TAQUKAQ as a totem or as ATKA (Guardian Spirit) animal is one of the most ancient worshiped animals.
Remains of bears have been found in many archeological sites in Europe especially, where bear bones and skulls were found together with human bones dating back to the Neanderthals. It is said that the Vikings would wear bear skins in times of war to scare off their enemies. They would appear as powerful as these wild animals.
Bears symbolize warrior spirit and courage to fight. The bear’s spirit would be invoked to help the warriors in the battle.
Native North American Indian minds held the bear as a symbol of freedom and a ritual rites of passage. Certain tribes understood the cycles of time and life. Ergo, the bear is a marker for such passage because of the females unique process of birthing. In a Native American light, the bear is symbolic of the potential power found in the concept of peace because this large, ferocious looking animal is actually quite peace-loving.In ancient hieroglyphs and cave markings, the bear is thought to be the liaison, or Great Communicator between earth and sky.
In Japanese Lore the bears and therefore bear tattoo symbolism represents wisdom, stoicism, patience, strength and benevolence. The bear was a sacred oracle to Ainu, who are an indigenous tribe of Japan. These people were animists, (similar to other aboriginal people like Native American Indians of North America) and so their perspective of bear symbolism is a valid one. Further, these people adopted ritualistic tattooing.
In Celtic Symbolism, the bear is considered for her lunar power. To the ancient Celtic mind the bear is associated with the moon, and thus carries a feminine theme with concepts such as: childbearing, mothering, and fiercly protective of family and young. The bear is associated with the Celtic goddess, Artio. Indeed, there is evidence of a powerful bear cult in which ancient Celts convened to honor and worship this magnificent creature. Interestingly, and in spite of it’s nurturing connotations the bear is also a symbol for warriors and military to the Celts.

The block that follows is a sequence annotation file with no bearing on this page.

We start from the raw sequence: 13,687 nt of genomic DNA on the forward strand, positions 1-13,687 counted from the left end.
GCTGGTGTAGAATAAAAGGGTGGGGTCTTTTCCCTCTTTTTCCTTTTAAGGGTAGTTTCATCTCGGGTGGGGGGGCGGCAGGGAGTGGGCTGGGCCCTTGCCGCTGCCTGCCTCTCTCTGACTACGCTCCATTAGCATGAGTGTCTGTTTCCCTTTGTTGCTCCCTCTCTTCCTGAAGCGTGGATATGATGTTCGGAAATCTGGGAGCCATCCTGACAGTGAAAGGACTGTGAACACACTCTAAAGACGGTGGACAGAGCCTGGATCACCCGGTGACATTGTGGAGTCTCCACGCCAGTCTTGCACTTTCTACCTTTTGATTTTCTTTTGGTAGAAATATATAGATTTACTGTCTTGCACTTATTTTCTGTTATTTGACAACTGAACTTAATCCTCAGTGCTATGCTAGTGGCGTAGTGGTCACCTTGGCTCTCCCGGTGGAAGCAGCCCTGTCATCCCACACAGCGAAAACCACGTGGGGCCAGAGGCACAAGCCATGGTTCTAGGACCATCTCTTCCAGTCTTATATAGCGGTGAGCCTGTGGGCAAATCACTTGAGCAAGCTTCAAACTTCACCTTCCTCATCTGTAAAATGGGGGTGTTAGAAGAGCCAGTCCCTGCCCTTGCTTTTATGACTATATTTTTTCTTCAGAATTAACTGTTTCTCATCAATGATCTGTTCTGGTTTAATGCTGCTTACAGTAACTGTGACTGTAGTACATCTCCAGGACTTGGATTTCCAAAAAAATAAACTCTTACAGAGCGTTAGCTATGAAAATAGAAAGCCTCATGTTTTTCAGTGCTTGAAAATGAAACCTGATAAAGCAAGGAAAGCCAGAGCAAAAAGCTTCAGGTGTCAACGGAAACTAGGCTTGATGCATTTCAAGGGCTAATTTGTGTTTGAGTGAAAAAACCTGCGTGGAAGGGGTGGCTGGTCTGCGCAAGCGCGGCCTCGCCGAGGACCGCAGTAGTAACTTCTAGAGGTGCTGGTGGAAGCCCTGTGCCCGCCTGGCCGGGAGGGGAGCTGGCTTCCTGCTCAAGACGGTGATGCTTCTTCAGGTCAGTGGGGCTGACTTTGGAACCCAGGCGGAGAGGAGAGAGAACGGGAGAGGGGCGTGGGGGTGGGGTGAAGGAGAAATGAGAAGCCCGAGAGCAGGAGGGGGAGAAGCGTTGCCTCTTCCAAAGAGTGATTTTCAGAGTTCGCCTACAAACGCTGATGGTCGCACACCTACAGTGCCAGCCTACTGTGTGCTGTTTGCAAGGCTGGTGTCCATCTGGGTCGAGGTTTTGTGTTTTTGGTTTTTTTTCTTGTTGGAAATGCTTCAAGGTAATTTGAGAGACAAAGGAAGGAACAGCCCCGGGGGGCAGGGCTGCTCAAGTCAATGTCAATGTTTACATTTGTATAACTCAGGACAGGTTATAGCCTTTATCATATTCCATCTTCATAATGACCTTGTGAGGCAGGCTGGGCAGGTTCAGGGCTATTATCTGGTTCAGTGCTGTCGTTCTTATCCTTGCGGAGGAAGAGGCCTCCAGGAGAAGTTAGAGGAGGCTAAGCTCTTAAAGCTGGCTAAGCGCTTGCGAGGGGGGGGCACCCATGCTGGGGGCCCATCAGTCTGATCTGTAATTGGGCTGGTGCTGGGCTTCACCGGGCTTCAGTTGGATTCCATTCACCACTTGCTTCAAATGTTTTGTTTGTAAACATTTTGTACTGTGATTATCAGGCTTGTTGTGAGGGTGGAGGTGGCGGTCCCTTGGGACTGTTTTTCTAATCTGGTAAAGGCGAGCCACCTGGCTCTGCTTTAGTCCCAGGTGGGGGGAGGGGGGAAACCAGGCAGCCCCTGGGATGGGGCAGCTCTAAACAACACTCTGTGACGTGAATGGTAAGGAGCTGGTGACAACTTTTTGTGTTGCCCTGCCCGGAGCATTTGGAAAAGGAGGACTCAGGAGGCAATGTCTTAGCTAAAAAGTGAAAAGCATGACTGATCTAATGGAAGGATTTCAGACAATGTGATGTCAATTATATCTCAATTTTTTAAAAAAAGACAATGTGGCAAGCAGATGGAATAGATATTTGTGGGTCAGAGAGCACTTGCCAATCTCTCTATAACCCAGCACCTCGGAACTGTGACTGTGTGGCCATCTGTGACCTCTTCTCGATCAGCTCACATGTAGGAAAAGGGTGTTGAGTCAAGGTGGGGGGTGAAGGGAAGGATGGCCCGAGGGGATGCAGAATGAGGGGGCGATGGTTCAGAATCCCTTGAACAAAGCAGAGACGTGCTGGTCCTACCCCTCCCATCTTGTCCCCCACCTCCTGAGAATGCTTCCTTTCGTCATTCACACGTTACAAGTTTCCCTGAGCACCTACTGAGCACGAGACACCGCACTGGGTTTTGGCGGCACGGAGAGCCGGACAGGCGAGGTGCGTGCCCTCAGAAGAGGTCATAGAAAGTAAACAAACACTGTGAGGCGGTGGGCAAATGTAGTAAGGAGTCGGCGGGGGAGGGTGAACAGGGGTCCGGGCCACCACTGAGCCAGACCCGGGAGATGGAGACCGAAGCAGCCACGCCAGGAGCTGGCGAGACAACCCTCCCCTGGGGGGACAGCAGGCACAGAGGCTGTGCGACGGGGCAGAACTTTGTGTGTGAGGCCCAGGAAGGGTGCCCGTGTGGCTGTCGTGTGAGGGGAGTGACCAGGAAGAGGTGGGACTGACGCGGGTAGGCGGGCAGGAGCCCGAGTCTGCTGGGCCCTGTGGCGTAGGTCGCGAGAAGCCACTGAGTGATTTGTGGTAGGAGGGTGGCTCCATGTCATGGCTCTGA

In Chinese Symbolism the bear is associated with yang energy – masculinity, power, force, domination, authority. Chinese legend states that if a woman dreams of a bear while she is pregnant, she will give birth to a boy (a very big deal in China). She-bears are symbolic of maternal wisdom in Chinese symbolism.
In Scandinavian Legends the bear was an aspect of the god Odin, and Berserkers were known to wear bearskins to enhance their ferocity in battle. Such vicious looking warriors were insured a victory.
Bear meanings associated with the moon continue in Pueblo Lore in which the bear is connected to underground temples. Here the bear is said to oversee the movements of the night, and lives in time with the native indian cycles of the moon. In fact, many ancient peoples understood the connection of the moon and the bear because of the bear’s hibernation patterns. But more importantly, our nature-savvy ancestors recognized the dual nature of the bear.
In Greco-Roman Mythology the bear is represented by Diana/Artemis, goddess of the hunt and shares more affiliations with lunar symbolism. Ursa major and Ursa Minor are the constellations of the Great and Little bears in the heavens. These constellations represent Diana/Artemis, and also mark the seasons (more symbolic connections to the cycles of time and nature).
Alchemically, bear tattoo symbolism can mean prime matter – the foundation – the first building block alchemical symbolism. In alchemy, the bear is also duplicitous in its symbolism depending upon whether the bear is hibernating, or active. If hibernating, the bear is symbolic of the female, passive, dormant nature of potential (moon/quicksilver). If active, the bear represents assertive, male, confident domain (sun/gold).
The bear is showcased in countless cultures because it is undeniably dynamic in energy and stature.
These are just a few of the myriad of symbolic observations and bear meanings we can mine from this amazingly diverse animal.